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By Enkosi Selane

Digital Journalist


Ex-soldier found guilty of intentionally infecting partner with HIV

The court accepted expert testimony which stated that HIV is an “incurable and fatal disease”.


In a landmark verdict, a former South African National Defence Force (SANDF) member, Leon Santos Conga, has been convicted of attempted murder and rape for deliberately infecting his former partner, Antoinette Ndishishi, with HIV.

Sitting at the Pretoria Magistrate’s Court, Magistrate Fikiswa Ntlati delivered the verdict on Tuesday.

Rape and attempted murder

Ntlati found Conga guilty of two charges, one of rape and another of attempted murder in failing to disclose his HIV status to Ndishishi.

Ndishishi, who was represented by AfriForum’s Private Prosecution Unit, was infected by Conga despite his knowledge of his HIV status since 2007.

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News24 reported that medical records proved that the accused tested positive for HIV at a SANDF sickbay in Phalaborwa in October 2007.

“Further laboratory testing confirmed his positive status.”

According to AfriForum, after years of trying to obtain Conga’s medical records, the unit eventually succeeded in securing the conviction by obtaining Conga’s medical records, which revealed his awareness of his status.

Ntlathi asserted that there was evidence that the former SANDF member knew about his status as well as its repercussions.

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“He knowingly failed to disclose his HIV-positive status to his former partner, who is the complainant in this matter.

“He thereby misled the complainant into engaging in sexual activities, knowing full well she was HIV-negative at the time,” Ntlathi added.

‘HIV is an incurable and fatal disease’

The victim acknowledged consenting to unprotected sex with Conga. However Ndishishi said she only consented to sex under the assumption that he was HIV negative.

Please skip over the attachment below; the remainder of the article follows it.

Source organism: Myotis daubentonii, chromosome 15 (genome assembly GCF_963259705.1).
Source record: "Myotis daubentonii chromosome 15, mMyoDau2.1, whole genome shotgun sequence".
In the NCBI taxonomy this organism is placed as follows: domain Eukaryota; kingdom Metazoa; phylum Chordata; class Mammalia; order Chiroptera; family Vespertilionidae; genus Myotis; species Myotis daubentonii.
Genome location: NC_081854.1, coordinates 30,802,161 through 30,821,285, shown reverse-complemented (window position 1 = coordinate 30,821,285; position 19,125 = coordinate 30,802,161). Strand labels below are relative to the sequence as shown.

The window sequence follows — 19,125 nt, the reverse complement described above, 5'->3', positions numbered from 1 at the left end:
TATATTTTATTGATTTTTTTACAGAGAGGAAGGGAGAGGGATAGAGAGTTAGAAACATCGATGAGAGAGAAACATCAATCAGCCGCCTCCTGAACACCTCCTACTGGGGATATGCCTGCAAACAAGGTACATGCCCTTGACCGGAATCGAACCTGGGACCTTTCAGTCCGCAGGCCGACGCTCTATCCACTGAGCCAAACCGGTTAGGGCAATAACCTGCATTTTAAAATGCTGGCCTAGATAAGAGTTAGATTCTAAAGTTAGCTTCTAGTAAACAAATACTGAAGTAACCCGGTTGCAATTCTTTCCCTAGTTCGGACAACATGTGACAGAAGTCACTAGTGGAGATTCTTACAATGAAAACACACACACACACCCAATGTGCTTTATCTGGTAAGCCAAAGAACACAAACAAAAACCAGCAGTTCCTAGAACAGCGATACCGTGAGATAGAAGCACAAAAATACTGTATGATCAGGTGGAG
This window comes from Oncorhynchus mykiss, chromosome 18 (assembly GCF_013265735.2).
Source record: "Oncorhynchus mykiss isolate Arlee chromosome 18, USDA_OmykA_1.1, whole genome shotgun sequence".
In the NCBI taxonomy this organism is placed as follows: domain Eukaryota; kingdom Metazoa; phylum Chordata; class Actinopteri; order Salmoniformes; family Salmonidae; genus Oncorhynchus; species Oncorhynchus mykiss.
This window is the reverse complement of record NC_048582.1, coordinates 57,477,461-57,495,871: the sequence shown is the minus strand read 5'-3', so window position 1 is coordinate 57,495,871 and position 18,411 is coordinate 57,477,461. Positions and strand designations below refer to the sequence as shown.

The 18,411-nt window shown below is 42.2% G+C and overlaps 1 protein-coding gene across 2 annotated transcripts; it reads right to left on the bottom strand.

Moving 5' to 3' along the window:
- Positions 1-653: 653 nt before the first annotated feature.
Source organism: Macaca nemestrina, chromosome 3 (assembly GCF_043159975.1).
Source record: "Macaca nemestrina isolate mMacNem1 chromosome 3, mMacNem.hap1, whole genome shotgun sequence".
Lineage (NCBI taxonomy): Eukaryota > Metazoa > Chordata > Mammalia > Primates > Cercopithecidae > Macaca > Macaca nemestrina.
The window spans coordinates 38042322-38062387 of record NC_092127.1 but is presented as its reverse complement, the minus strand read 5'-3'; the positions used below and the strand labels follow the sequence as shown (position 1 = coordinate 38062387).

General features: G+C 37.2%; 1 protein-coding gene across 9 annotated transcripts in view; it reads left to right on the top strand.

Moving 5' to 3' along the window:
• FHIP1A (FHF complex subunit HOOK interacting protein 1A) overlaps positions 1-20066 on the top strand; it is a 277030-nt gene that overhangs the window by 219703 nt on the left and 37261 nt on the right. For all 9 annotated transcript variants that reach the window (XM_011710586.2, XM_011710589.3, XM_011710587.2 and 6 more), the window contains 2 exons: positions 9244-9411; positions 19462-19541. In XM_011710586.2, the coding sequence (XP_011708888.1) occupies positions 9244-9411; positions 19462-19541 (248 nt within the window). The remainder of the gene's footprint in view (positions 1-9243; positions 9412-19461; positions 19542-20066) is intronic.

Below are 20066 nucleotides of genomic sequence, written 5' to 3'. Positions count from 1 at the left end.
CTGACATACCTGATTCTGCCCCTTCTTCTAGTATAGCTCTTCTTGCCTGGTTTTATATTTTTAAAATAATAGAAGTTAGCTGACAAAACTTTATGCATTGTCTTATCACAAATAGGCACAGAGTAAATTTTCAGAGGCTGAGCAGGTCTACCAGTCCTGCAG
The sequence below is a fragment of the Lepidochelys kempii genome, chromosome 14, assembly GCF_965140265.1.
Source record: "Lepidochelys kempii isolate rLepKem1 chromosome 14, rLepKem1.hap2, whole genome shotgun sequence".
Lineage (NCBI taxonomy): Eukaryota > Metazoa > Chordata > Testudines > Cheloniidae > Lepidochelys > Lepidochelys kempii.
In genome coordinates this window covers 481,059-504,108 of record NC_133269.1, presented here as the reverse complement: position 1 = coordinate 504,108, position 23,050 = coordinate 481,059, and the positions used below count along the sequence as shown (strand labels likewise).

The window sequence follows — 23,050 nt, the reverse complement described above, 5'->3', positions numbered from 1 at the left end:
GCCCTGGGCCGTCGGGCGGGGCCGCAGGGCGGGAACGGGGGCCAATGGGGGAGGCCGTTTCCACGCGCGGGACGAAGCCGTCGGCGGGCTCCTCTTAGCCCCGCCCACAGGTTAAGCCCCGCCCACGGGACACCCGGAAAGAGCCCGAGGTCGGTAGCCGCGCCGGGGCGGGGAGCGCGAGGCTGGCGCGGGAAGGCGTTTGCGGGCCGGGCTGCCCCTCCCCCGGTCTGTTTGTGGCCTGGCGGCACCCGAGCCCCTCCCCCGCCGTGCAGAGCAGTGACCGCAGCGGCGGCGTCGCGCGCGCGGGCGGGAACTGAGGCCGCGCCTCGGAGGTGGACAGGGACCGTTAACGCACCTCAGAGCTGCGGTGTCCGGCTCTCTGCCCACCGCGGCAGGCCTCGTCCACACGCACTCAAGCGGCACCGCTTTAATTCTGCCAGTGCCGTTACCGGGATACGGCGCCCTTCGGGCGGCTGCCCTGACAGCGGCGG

The court accepted her testimony that she would not have agreed to sex if she had known the truth.

Moreover, the court also accepted expert testimony which stated that HIV is an “incurable and fatal disease”.

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In accepting the victim’s argument Ntlati said Ndishishi was a credible witness who made a good impression to the court by answering all questions directly and clearly.

“Despite her testifying after at least four years since the incident took place, she gave a clear and a detailed account of what transpired. She didn’t contradict herself on any aspect. She remained consistent and unshaken and did not deviate from her version even during cross-examination. She was credible, and in the opinion of this court, no criticism can be levelled against her,” Ntlati added.

Justice served on HIV case

Furthermore, Ndishishi, who has been seeking justice since 2018, expressed relief and gratitude towards the Private Prosecution Unit.

“I feel like I got justice because he was found guilty on both counts, attempted murder and rape. Honestly, hearing the words of the magistrate convict him and find him guilty, I actually cried.”

Adv. Gerrie Nel, head of the Private Prosecution Unit, hailed the verdict as a significant development in understanding consent.

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“It has demonstrated that the establishment of the Private Prosecution Unit is critical to ensuring justice for victims of crime.”

The case has been postponed to August 7, 2024, for sentence argument.

Ndishishi shared hopes of her case inspiring other women to come forward and report similar incidents, despite the fear of stigma and discrimination.

“They shouldn’t be afraid. I believe such people need to be locked up.”

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